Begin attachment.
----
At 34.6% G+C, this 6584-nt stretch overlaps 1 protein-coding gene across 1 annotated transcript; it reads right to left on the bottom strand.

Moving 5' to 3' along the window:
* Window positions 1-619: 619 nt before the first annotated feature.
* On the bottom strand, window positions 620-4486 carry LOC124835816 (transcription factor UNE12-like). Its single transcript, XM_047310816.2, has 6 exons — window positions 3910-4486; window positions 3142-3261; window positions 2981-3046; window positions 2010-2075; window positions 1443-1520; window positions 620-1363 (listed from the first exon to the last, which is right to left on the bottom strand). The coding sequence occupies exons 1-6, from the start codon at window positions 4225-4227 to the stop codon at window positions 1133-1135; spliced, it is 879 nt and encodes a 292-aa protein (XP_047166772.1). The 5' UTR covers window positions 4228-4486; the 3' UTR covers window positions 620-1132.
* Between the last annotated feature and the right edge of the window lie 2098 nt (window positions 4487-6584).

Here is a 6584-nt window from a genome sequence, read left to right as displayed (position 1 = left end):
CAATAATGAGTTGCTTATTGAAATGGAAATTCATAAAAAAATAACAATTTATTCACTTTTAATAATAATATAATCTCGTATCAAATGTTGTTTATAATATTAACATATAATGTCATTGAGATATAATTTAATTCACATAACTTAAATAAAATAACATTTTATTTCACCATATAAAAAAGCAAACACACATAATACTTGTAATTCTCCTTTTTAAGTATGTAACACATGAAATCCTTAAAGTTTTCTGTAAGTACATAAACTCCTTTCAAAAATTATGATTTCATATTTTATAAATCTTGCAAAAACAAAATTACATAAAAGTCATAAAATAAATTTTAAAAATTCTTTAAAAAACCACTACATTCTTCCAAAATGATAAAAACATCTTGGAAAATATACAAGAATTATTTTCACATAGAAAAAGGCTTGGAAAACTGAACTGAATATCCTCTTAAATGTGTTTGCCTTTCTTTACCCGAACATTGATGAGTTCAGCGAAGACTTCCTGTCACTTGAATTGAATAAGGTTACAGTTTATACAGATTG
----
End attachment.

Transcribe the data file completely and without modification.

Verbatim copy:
At 34.6% G+C, this 6584-nt stretch overlaps 1 protein-coding gene across 1 annotated transcript; it reads right to left on the bottom strand.

Moving 5' to 3' along the window:
* Window positions 1-619: 619 nt before the first annotated feature.
* On the bottom strand, window positions 620-4486 carry LOC124835816 (transcription factor UNE12-like). Its single transcript, XM_047310816.2, has 6 exons — window positions 3910-4486; window positions 3142-3261; window positions 2981-3046; window positions 2010-2075; window positions 1443-1520; window positions 620-1363 (listed from the first exon to the last, which is right to left on the bottom strand). The coding sequence occupies exons 1-6, from the start codon at window positions 4225-4227 to the stop codon at window positions 1133-1135; spliced, it is 879 nt and encodes a 292-aa protein (XP_047166772.1). The 5' UTR covers window positions 4228-4486; the 3' UTR covers window positions 620-1132.
* Between the last annotated feature and the right edge of the window lie 2098 nt (window positions 4487-6584).

Here is a 6584-nt window from a genome sequence, read left to right as displayed (position 1 = left end):
CAATAATGAGTTGCTTATTGAAATGGAAATTCATAAAAAAATAACAATTTATTCACTTTTAATAATAATATAATCTCGTATCAAATGTTGTTTATAATATTAACATATAATGTCATTGAGATATAATTTAATTCACATAACTTAAATAAAATAACATTTTATTTCACCATATAAAAAAGCAAACACACATAATACTTGTAATTCTCCTTTTTAAGTATGTAACACATGAAATCCTTAAAGTTTTCTGTAAGTACATAAACTCCTTTCAAAAATTATGATTTCATATTTTATAAATCTTGCAAAAACAAAATTACATAAAAGTCATAAAATAAATTTTAAAAATTCTTTAAAAAACCACTACATTCTTCCAAAATGATAAAAACATCTTGGAAAATATACAAGAATTATTTTCACATAGAAAAAGGCTTGGAAAACTGAACTGAATATCCTCTTAAATGTGTTTGCCTTTCTTTACCCGAACATTGATGAGTTCAGCGAAGACTTCCTGTCACTTGAATTGAATAAGGTTACAGTTTATACAGATTG